Jeff Bairstow`s recent editorial ("Let`s reinvent the Master`s degree," Laser Focus World, Sept. 1995) seems to be a call for establishing a program nearly identical to the one that has been operating at Stony Brook for 12 years. We offer a Master`s of Science in Physics, with concentration in Instrumentation (MSI). The curriculum includes both a sequence of courses and a thesis describing a state-of-the-art instrument built by the student in one of our modern research laboratories. Holders of t
Master`s degree works in today`s job market
Jeff Bairstow`s recent editorial ("Let`s reinvent the Master`s degree," Laser Focus World, Sept. 1995) seems to be a call for establishing a program nearly identical to the one that has been operating at Stony Brook for 12 years. We offer a Master`s of Science in Physics, with concentration in Instrumentation (MSI). The curriculum includes both a sequence of courses and a thesis describing a state-of-the-art instrument built by the student in one of our modern research laboratories. Holders of the MSI degree are professional scientists whose understanding of fundamental physical phenomena enables them to adapt to a wide variety of challenges in modern technical institutions. The main point of the program is to produce physicists, not technicians, and it has been enormously successful. All its alumni have excellent jobs.
In the present era of limited resources, there is always competition for money to support incoming graduate students. In our particular case, we have to make hard decisions between supporting PhD and MSI students, and this limits the size of the program. At present we can take only two students a year. Of course, we would like to find alternative means to support and expand it because it matches so very well the current job market situation. Proof of this lies in the successful employment of its alumni.
This special course of study is open to students holding a Bachelor`s degree in physical science or engineering who wish to pursue a career in today`s high-technology research and development laboratories. The brochure describing the program can be obtained from me at the Physics Department, SUNY, Stony Brook, NY 11794-3800.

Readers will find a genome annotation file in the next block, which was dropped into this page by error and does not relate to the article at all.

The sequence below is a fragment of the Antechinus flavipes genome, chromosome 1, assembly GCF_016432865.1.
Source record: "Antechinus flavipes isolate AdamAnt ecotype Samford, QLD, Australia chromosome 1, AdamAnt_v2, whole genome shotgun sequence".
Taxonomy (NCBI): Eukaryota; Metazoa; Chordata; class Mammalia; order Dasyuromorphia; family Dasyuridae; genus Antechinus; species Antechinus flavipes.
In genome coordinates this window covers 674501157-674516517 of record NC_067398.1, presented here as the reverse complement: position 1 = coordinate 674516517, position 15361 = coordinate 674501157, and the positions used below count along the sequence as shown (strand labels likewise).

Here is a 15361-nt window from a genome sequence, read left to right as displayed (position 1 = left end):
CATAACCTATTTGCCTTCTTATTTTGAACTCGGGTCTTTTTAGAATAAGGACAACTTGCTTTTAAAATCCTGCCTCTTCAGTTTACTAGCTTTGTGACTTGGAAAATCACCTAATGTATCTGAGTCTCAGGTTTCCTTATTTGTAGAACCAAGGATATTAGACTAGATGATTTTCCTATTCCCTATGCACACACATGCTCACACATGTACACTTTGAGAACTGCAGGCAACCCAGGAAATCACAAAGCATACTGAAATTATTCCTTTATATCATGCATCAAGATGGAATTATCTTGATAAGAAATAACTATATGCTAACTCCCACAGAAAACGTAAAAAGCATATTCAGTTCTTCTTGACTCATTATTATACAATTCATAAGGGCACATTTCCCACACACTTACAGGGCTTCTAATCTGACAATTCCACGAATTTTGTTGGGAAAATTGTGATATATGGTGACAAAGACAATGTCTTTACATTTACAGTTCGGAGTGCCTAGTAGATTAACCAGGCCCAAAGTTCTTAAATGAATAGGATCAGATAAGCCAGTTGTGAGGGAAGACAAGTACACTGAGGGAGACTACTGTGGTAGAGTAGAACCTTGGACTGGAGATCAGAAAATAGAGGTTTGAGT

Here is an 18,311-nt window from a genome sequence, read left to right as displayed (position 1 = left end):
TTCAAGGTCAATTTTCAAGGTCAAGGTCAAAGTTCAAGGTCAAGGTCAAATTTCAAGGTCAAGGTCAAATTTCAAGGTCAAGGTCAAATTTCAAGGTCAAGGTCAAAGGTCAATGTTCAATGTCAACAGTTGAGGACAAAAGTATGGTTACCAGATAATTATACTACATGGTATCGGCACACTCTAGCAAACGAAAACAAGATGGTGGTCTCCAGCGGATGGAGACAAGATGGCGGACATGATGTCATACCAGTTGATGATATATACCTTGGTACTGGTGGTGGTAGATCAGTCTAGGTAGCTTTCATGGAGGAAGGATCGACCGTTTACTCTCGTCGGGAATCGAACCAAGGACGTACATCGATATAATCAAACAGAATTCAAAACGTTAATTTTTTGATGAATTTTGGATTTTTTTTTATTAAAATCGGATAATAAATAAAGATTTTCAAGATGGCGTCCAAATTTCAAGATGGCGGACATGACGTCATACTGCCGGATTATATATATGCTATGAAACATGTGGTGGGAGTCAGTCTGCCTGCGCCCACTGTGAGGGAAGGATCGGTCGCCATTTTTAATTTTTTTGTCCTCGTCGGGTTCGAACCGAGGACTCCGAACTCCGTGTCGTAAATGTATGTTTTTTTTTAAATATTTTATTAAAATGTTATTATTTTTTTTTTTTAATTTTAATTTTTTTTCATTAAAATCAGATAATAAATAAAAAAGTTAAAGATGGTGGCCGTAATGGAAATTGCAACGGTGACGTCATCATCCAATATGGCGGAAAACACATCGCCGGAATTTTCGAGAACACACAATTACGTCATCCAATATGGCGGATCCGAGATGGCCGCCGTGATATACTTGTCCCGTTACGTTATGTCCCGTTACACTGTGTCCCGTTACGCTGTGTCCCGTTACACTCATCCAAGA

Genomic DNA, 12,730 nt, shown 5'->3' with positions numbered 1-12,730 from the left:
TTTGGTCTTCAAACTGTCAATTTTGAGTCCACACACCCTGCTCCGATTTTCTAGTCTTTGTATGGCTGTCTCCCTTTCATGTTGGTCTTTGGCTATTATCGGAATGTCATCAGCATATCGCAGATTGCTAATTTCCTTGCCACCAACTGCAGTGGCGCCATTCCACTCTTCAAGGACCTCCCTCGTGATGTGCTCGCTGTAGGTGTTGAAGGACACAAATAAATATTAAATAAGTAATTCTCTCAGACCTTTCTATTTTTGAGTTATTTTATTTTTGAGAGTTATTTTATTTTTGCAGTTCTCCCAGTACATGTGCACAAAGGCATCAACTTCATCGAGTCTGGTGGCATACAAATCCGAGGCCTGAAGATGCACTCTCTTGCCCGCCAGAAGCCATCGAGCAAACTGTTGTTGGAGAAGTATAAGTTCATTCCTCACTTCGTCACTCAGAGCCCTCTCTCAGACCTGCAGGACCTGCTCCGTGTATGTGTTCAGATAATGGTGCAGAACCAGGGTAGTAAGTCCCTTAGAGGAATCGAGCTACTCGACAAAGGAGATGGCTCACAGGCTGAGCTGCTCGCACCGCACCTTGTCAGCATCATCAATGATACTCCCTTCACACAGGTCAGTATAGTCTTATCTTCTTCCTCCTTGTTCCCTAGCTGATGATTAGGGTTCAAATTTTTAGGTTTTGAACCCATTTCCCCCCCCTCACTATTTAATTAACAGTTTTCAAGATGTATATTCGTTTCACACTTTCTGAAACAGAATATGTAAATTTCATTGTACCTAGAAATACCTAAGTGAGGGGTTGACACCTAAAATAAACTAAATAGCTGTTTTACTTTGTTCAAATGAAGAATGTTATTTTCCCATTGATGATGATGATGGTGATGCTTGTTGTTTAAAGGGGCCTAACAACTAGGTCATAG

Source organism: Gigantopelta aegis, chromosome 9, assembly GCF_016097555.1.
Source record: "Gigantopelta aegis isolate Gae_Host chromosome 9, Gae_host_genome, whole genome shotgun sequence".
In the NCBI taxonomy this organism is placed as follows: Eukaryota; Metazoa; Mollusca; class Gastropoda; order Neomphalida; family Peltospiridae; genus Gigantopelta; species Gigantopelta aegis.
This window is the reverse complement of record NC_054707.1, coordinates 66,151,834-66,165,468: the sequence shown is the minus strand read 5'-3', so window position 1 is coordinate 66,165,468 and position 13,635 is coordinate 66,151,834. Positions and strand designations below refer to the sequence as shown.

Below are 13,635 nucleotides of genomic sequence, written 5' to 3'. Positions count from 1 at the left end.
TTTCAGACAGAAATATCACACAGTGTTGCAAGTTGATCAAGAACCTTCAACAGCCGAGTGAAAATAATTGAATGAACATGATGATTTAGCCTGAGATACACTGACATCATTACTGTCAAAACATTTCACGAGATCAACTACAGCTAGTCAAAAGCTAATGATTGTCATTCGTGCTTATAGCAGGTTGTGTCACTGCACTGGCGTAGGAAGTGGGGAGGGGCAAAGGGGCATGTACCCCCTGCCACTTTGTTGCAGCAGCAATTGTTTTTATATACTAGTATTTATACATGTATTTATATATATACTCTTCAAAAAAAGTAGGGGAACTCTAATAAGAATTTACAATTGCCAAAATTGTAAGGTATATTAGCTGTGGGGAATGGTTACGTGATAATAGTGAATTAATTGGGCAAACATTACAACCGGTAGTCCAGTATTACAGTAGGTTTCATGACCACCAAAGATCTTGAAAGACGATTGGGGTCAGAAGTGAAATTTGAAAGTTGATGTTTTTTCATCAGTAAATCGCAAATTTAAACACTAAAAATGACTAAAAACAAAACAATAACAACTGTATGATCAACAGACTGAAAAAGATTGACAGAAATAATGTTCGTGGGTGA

Harold Metcalf, Professor of Physics
State University of New York at Stony Brook
Stony Brook, NY 11794-3800
Air Force values MS degree
Thank you for your September editorial regarding the need for terminal MS programs. The Department of Engineering Physics of the Graduate School of Engineering at the Air Force Institute of Technology (AFIT), located in Dayton, OH, has 25 years of experience with the very type of program you describe.
We produce terminal MS degrees in applied physics and electro-optics with heavy emphasis on engineering applications. We find that our customer, the US Air Force, is very happy with this product. In fact, the Air Force seems to prefer sort of a "Co-Op" program where our scientific and engineering officers serve two to four years in Air Force labs between each degree (for example, a typical scientific officer will graduate from college with a BS, serve a lab tour, come to AFIT for a MS, then another lab tour. (The lab tour may be scientific/engineering management instead of "get your fingers dirty at the bench" work.)
The Air Force places great emphasis on the terminal MS--even in physics! It is not viewed as a booby prize. (Ours is a fully accredited, demanding, 72-quarter-hour program which must be finished within 18 months. A written thesis is required.
AFIT, and our degree, is not just for the military anymore. AFIT recently joined with the University of Dayton and Wright State University to form the Dayton Area Graduate Studies Institute. This fall we will begin admitting civilian students.
Paul H. Ostdiek, Major, USAF
Assistant Professor of Physics
Air Force Institute of Technology